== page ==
Saturday, May 15, 2021
Herriman Saturday: February 2 1910
February 2 1910 -- Ad Wolgast is gunning for Battling Nelson's title, but Nelson ups the ante to offer him a chance. Forget 10 rounds, or 20 rounds, if you want a shot at the title you need to sign up for 45 rounds and guarantee him a $12,000 purse. Much to Nelson's surprise, Wolgast agreed to his terms.
The fight, set for February 22, would become known as one of the greatest title fights of all time, not to mention one of the most vicious.
Labels: Herriman's LA Examiner Cartoons
For those, like me, who never heard of this match, I offer a snippet from Wikipedia:
...On 22 February 1910 he [Wolgast] won the World Lightweight Title with a technical knockout (TKO) during the 40-round [bout with] Battling Nelson. After the California bout, both fighters were arrested and charged with violating the anti-prizefighting law.
Friday, May 14, 2021
Ink-Slinger Profiles by Alex Jay: Jack Betts
John George “Jack” Betts was born on March 21, 1904 in Brooklyn, New York, according to his World War II draft card. His middle name is from a family tree at Ancestry.com. Betts’s parents were Steven H. M. Betts, a machinist, and Alice Ethel Stevens, who married on October 1, 1901, in Jersey City, New Jersey. Betts’s father was born in Brooklyn, New York, which was his residence in the 1900 U.S. Federal Census. Betts’s sister, Ethel (1907–1982), was three years younger and born in Brooklyn.
In the 1910 census, Betts and his sister were living with their maternal grandparents, John and Anne Stevens, whose two sons, daughter and daughter-in-law were part of the household. They resided in Jersey City, New Jersey, at 257 Union Street. The family tree said Betts’s mother had passed away February 9, 1910 in Brooklyn, New York, about two months before the census enumeration (April 15). Betts was six years old at the time. His father has not been found in this census; he passed away in 1970.
Betts’s education and early art training was in Jersey City. He was a Boy Scout who contributed spot illustrations to the Jersey Journal’s “Scouting” column. His debut was March 26, 1918.
Fellows, be seated.
I want you to meet our new artist. He’s Tenderfoot Scout Jack Betts of Troop 17, and he’s the Art Editor of this department of the Jersey Journal. You’ll meet him here every Tuesday.
It’s only natural that you’d want to get a view of the Scout who drew the three pictures that appear to-day. So I said: “Jack, old man, just draw a picture of yourself making your bow to the audience.”
And this is what Jack drew:
But just between you and me, he doesn’t look a bit like the drawing. That’s just his way of having his little joke.Below is a detail of the column from the April 2, 1918 issue.
We—that is, Jack Betts, the art editor, and I—sat down yesterday to plan this week’s Scouting news.And this was Jack’s idea of mercy:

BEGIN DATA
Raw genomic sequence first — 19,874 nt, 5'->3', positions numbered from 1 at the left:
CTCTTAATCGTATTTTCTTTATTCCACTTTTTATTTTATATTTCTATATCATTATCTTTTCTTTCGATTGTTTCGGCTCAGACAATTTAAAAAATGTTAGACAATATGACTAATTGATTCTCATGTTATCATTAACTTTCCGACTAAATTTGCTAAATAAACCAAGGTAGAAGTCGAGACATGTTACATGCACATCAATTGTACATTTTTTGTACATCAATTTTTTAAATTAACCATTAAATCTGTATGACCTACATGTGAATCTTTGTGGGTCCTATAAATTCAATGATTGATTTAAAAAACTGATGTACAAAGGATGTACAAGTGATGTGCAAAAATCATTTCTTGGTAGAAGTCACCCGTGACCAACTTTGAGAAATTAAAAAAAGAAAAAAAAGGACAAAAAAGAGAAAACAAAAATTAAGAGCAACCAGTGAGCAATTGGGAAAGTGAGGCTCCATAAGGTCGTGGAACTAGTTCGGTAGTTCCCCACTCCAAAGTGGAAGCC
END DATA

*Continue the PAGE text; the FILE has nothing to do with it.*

“How shall we start it, Jack?” I asked.
“Well,” said Jack, “last week you had a little fun with the showing them how I don’t look; now it’s my turn.”
“What do you mean?” I asked, growing pale.
“I mean,” Jack said in determination, “that this week we’ll let them see how you look.”
“But listen, Jack, old man—we can’t do anything like that.”
“We’re going to” said Jack, and he reached for his pencil.
“Jack,” I said, weakly, “have mercy.”
Farmer and the Scout: Scout and the Bug
Since I told you last week that Troop 17 was going to go farming, I’ve been hearing every day of Scouts who are going to go forth and tackle the pesky cut worm, and the cabbage worm, and the ferocious potato bug.
“What do you think of it, Jack?” I asked Jack Betts, our trusty cartoonist.
“Great stuff,” said Jack.
“Can you draw a picture of a battle between a cut worm and a Scout?’
Jack said he could. He did. Here it is:
After that we know for a fact that a Scout is brave.One of Betts’s drawings earned him a mention in the national periodical, St. Nicholas, February 1919.
In the 1920 census, Betts’s maternal grandmother was the head of the household which included two of her children and her two grandchildren. They lived in Jersey City at 219 I [eye] Avenue. The census recorded Betts’s name as John.
At this time, very little is known about Betts in the 1920s. He married around 1925 and was credited for an illustration in the October 1928 issue of College Life.
According to the 1930 census, Betts was married to “Ester”, a Swedish emigrant, and had two children, Joan, age four-and-a-half, and Jack, age one. They resided in Jersey City at 37 Clendenny Avenue. His occupation was artist at an advertising agency. At some point Betts’s marriage ended in divorce.
The News and Observer (Raleigh, North Carolina), January 10, 1936, reported Betts’s second marriage.